Tanveer Naseer

Leadership Coach, Speaker, and Writer

What Leaders Need To Do To Create A Thriving Organization

Leadership thriving organization

Last week, I had the pleasure of speaking at the 28th Annual Material Handling and Logistics Conference (MHLC) alongside thought leaders Patrick Lencioni and Guy Kawasaki, as well as The Container Store’s VP of Logistics and Distribution, Amy Carovillano (not to mention live performances by Jay Leno and REO Speedwagon).

Although each of these speakers addressed a different aspect of leadership and organizational growth in their talks, it was interesting to note the commonalities in the experiences they shared and some of the points I discussed in my presentation on what organizations require from today’s leadership to help them navigate the current global business environment.

To help give you an idea of some of the insights shared at this conference, here are three of my favourite quotes from these thought leaders, and how they reflected some of the actionable steps I discussed in my talk on what leaders need to implement in order to ensure their organization can succeed and thrive in today’s increasingly competitive global market.

1. “Make a culture that makes you smarter about the decisions you make.” – Patrick Lencioni
One of the speakers I was looking forward to hearing from at this conference was Patrick Lencioni, given how I used a quote from him to reinforce one of the concepts I discussed in my talk.

In describing the ideas and insights he writes about in his latest book “The Advantage” (which Patrick generously gave me a copy of and signed for me after I asked him a question about his talk), Patrick pointed out how fostering trust and respect in our organization’s culture allows us to better manage conflict, as our focus shifts away from ‘playing politics’ to ensuring we’re not holding ourselves back from making the best decisions or choices for our team and organization.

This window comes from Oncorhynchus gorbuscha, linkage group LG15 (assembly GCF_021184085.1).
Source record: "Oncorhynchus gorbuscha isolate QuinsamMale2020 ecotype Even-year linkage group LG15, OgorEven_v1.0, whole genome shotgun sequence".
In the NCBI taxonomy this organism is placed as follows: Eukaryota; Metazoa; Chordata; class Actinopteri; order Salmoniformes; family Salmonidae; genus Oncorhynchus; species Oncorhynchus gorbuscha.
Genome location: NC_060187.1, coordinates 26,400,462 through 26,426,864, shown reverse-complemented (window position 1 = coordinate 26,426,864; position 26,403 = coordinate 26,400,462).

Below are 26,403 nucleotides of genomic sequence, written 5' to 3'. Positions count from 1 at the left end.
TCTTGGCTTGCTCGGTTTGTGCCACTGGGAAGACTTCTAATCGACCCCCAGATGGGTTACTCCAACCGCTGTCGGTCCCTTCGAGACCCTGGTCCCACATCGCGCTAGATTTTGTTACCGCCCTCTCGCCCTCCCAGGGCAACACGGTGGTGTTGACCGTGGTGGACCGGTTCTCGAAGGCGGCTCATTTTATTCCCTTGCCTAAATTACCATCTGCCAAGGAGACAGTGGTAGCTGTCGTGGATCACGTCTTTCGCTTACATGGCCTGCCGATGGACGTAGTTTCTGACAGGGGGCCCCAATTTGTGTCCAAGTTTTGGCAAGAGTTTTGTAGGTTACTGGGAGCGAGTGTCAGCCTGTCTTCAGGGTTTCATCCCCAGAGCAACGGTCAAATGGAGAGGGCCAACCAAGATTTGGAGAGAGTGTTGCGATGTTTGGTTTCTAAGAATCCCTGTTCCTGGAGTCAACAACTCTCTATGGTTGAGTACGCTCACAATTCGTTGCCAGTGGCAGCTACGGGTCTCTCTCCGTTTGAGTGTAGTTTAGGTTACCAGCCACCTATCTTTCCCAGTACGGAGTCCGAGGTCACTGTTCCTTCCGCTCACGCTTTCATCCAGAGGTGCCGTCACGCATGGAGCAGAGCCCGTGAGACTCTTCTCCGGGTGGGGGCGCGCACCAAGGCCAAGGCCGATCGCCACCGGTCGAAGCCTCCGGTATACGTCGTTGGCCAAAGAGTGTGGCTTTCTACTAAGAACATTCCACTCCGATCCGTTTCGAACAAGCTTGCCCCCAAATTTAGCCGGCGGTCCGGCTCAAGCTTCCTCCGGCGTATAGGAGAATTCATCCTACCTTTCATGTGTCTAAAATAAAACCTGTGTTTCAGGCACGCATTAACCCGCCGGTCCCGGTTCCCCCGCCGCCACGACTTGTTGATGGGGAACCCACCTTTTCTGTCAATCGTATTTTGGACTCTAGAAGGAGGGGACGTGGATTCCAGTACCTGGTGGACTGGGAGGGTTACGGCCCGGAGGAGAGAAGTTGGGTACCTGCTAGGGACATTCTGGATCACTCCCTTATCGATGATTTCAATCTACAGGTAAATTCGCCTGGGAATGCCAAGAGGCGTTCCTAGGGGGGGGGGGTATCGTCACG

The idea of what we focus on was one of the central themes of my talk on what leaders need to address in terms of managing the various challenges their organization faces or will face going forward. In one of the exercises I used during my presentation, I demonstrated how easily our attention can shift our focus away from what we need to be working on, and consequently, we end up responding or allocating time and resources to address the wrong things.

In yet another exercise, conference attendees got to experience first-hand just how easily we can wrongly perceive a situation or circumstance because of the way our brain processes visual information, an exercise which had attendees throughout the day telling me how they still couldn’t get over what that exercise revealed about their capacity to accurately perceive things.

Through both of these exercises, I demonstrated how the growing distractions and communication channels leaders now have to manage in their day-to-day affairs can so easily cause us to drift from the leadership path and direction we originally set out to take.

In light of these exercises and insights, I reminded the audience that we have to be mindful that we’re demonstrating to our employees that we’re not invested in being right, but in doing right by them.

And that means that we have to be willing to openly acknowledge that as leaders we don’t have all the answers so we can create that culture and healthy organization Patrick spoke about – where our employees feel compelled to share their insights, wisdom, and experiences to ensure that we are making the best decisions for our organization to succeed in its collective efforts.